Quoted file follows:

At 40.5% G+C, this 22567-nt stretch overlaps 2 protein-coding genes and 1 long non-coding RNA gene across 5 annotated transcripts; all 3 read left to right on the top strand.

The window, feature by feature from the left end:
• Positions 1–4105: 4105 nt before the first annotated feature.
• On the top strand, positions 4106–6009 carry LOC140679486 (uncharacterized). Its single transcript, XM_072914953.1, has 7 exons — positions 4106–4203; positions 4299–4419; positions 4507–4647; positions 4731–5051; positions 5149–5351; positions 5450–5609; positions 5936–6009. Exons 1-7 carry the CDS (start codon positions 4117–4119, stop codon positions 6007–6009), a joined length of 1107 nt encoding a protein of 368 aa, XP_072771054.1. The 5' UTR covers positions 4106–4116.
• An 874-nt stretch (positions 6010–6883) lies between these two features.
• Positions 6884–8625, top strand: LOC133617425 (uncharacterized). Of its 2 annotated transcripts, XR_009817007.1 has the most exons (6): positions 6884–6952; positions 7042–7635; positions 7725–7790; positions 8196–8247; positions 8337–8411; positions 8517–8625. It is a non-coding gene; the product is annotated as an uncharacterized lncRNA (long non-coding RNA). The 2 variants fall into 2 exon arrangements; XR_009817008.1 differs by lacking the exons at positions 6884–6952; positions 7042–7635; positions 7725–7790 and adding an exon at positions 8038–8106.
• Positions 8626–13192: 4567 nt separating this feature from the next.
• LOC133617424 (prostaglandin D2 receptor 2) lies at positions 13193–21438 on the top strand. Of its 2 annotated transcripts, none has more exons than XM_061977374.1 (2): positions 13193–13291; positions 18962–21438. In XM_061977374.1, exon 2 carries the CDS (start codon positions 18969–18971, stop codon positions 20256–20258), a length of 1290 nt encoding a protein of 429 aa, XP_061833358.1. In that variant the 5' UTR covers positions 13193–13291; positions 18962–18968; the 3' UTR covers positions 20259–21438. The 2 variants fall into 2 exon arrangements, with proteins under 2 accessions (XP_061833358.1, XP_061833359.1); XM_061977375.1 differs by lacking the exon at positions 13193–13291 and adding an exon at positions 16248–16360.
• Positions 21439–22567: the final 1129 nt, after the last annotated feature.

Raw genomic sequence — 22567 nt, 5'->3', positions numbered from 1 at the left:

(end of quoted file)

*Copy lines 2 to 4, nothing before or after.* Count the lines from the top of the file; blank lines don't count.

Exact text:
The window, feature by feature from the left end:
• Positions 1–4105: 4105 nt before the first annotated feature.
• On the top strand, positions 4106–6009 carry LOC140679486 (uncharacterized). Its single transcript, XM_072914953.1, has 7 exons — positions 4106–4203; positions 4299–4419; positions 4507–4647; positions 4731–5051; positions 5149–5351; positions 5450–5609; positions 5936–6009. Exons 1-7 carry the CDS (start codon positions 4117–4119, stop codon positions 6007–6009), a joined length of 1107 nt encoding a protein of 368 aa, XP_072771054.1. The 5' UTR covers positions 4106–4116.